About Tzu Basset
The happy, easy-going Tzu Basset brings together the friendly, affable Basset Hound and the loving yet headstrong Shih Tzu for an affectionate, loyal family dog that bonds quickly to his owners and gets along well with kids and other animals. Because of his need for human interaction, he can become bored and destructive if left on his own for long periods of time.
The easy-going Tzu Bassets brings together the friendly Basset Hound and the headstrong Shih Tzu for a great family pet.
The Tzu Basset hales from the ancient Shih Tzu breed that dates back to around the year 800 and the Basset Hound whose lineage can be traced to France in the 1500s. While his lineage is impressive, the Tzu Basset himself goes back just 30 or 40 years to when breeders first started to cross different breeds in a bid to cancel out the health issues that plagued the pure-bred parents. These designer dogs were also often bred to be a smaller, gentler or even hypo-allergenic variation on a popular breed.
Because he is a mixed breed, the Tzu Basset is not eligible to join the American Kennel Club (AKC) however both of his parent breeds are members. The Basset Hound joined the “hound” group in 1935 and the Shih Tzu was named to the “toy” group in 1969.
The Tzu Basset is not an overly active dog and because he loves to eat, he can easily become obese. To avoid this, ensure that he receives a top-quality kibble specifically designed to meet his age, size and activity level. Avoid fillers such as carbohydrates that may result in him over-eating to feel full and plan to feed him 2 to 3 smaller meals each day versus free-feeding. This dog may suffer from digestive issues including bloat, so plan exercise for no sooner than 1 hour after feeding.
The Tzu Basset is an intelligent, people-pleasing dog.
The Tzu Basset is an intelligent, people-pleasing dog and while he is quick to pick up commands, he can inherit a stubborn streak from the Shih Tzu which means patience will be needed and his training (particularly house-breaking) should begin while he is young. Take a firm, consistent approach and include rewards such as verbal praise, pats and treats for a job well done.
The solid little Tzu Basset will weigh in at around 25 to 35 pounds when fully grown.
The Tzu Basset is a generally happy, easy-going dog who is highly affectionate, bonds quickly with his pet parent and thrives on human interaction. As a result, he can become destructive and “barky” if left on his own for longer periods of time and is ideally suited to a family or senior where someone is always at home. Because of the Shih Tzu in this dog, he may inherit a bit of a stubborn streak, but this just adds to his fun, loving personality.
Common Health Problems
While designer dog breeds are typically healthier than their pure-bred parents, its always important to know what your new pup could inherit down the line. With the Tzu Basset, that can include digestive issues such as gastric torsion (bloat), hypothyroidism and eye disease including glaucoma.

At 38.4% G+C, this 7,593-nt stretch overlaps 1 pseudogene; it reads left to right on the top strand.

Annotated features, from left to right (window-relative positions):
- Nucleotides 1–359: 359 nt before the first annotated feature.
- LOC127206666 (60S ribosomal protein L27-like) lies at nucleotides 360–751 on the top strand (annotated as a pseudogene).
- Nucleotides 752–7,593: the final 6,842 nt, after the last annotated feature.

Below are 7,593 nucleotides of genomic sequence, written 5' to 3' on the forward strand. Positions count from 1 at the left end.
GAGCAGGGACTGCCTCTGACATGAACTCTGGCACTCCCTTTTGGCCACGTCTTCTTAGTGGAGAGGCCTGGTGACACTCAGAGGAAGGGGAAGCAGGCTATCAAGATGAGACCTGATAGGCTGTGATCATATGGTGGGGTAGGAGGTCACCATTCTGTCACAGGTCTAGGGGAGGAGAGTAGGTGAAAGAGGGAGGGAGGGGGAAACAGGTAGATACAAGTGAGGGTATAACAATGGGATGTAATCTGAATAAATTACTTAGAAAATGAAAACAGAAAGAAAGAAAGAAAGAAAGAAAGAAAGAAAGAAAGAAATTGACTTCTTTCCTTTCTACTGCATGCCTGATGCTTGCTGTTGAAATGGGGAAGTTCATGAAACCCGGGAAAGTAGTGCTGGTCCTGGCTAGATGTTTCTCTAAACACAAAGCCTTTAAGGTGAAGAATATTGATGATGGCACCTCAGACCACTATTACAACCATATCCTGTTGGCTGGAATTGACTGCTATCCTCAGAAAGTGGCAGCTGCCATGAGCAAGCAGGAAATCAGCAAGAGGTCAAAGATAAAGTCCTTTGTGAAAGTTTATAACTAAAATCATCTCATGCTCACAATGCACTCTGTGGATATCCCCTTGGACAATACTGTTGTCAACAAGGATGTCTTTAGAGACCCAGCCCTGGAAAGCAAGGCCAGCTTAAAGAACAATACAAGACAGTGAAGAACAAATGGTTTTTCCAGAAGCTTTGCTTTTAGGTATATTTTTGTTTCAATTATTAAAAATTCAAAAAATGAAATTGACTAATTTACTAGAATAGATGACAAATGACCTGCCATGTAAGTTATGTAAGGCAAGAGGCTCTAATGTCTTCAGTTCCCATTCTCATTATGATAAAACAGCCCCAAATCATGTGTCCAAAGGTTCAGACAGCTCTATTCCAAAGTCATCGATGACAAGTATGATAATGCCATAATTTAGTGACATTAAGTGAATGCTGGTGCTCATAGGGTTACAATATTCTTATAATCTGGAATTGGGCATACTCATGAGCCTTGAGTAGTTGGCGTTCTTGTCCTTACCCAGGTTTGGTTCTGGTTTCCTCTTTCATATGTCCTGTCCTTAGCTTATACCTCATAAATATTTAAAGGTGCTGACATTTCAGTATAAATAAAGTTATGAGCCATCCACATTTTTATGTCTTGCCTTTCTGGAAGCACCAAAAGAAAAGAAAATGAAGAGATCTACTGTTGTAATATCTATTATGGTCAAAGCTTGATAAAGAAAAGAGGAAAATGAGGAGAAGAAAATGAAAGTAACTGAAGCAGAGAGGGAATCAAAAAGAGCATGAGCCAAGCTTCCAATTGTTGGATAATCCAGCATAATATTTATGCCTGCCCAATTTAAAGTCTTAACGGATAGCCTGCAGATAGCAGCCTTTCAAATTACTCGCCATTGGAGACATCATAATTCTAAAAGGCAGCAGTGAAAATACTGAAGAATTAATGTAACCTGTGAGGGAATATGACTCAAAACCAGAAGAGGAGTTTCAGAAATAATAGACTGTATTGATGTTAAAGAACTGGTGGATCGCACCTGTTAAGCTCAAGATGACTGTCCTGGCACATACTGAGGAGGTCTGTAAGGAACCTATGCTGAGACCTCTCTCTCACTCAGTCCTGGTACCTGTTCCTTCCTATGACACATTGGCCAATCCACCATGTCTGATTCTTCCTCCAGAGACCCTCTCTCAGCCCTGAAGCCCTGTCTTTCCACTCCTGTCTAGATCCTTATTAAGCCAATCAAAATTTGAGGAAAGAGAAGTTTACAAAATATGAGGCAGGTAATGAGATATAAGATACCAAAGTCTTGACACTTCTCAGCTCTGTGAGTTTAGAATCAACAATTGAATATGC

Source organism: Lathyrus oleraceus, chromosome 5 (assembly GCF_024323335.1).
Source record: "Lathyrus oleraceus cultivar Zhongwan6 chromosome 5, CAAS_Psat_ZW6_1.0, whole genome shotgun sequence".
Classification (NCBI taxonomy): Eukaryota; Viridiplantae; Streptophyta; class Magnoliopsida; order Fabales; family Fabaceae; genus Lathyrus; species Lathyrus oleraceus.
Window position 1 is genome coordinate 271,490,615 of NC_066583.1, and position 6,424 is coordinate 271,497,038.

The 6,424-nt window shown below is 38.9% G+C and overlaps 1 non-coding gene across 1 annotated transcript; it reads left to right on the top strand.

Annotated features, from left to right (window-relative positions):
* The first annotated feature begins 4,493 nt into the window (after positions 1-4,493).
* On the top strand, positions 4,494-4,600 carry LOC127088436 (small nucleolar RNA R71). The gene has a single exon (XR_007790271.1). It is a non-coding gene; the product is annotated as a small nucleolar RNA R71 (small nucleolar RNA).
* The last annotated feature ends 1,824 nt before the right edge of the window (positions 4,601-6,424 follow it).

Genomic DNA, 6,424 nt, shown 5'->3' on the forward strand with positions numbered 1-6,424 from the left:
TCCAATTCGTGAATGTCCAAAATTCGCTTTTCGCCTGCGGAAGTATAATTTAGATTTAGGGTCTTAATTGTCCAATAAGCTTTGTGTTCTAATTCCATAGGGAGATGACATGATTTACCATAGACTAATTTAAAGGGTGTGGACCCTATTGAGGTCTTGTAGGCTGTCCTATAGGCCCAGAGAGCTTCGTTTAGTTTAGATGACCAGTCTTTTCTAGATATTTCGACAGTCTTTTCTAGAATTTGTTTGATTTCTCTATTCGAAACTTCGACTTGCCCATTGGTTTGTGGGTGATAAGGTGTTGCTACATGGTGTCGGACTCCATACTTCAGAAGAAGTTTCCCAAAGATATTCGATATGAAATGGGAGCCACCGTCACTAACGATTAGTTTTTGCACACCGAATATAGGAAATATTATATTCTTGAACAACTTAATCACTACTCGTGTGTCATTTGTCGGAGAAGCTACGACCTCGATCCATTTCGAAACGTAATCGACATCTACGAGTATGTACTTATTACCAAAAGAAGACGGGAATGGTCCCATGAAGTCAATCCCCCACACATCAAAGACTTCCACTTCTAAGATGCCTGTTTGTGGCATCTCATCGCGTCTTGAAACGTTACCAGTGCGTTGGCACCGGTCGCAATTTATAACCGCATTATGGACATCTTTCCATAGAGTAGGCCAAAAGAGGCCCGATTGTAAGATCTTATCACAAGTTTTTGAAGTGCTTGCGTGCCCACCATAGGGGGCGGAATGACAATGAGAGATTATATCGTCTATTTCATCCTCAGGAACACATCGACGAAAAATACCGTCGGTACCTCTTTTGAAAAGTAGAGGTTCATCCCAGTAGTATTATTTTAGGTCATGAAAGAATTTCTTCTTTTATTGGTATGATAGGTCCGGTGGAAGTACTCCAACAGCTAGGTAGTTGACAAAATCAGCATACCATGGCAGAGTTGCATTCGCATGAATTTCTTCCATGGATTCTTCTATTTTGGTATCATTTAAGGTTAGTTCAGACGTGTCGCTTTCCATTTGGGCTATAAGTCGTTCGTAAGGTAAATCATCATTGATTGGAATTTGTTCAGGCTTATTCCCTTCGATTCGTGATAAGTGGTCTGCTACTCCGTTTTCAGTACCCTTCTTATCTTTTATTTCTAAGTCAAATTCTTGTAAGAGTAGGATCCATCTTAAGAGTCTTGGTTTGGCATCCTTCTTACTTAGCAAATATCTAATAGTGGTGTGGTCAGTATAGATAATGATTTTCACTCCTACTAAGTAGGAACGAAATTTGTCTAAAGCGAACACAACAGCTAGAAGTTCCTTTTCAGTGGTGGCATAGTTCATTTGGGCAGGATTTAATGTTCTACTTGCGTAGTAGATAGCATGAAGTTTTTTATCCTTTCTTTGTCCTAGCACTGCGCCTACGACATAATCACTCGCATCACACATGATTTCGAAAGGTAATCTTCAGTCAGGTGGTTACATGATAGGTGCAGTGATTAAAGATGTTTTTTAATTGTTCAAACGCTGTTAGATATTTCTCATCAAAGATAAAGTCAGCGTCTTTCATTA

The Tzu Basset has a lifespan of approximately 12 to 15 years.
He’s not an overly active pooch but it’s important he receive daily short walks and active playtime in a fenced yard or dog park to help keep him mentally stimulated and physically fit. Because of the hound in him, he can tend to pick up a scent and wander off so ensure any off-leash areas are fenced or secured. He loves his food and does have a tendency to become obese, so although he may prefer the sofa to a leash, don’t skip his exercise.
The Tzu Basset is a happy, affectionate dog that bonds quickly and thrives on human companionship.
While the Tzu Basset is not a member of the American Kennel Club, he is recognized by the American Canine Hybrid Club (ACHC), the Designer Breed Registry (DBR), the Designer Dogs Kennel Club (DDKC), the Dog Registry of America, Inc. (DRA). And the International Designer Canine Registry (IDCR).
Tzu Basset pups may inherit the shorter, flat hair of the Basset Hound or the longer, silky coat of the Shih Tzu. Although the Shih Tzu is a low-shedding dog who is considered hypoallergenic, the Tzu Basset will likely be a moderate shedder who may (or may not) be hypoallergenic. Because he could inherit the Basset Hound’s propensity to drool (and be smelly), plan to not only brush your dog daily, but bathe him regularly to keep him smelling fresh! As he will have droopy ears, always inspect and clean to avoid infection.
This loving little pup will bond quickly and require socialization to help prevent separation anxiety when his pet parent leaves him alone. Because the Shih Tzu is renowned for being a challenge to house-break, plan to begin his obedience training early on and practice patience as this stubborn little guy has a mind of his own.
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Sharing space with three seriously judgy Schnoodles and two felines who prefer to be left alone. #LivingMyBestLife
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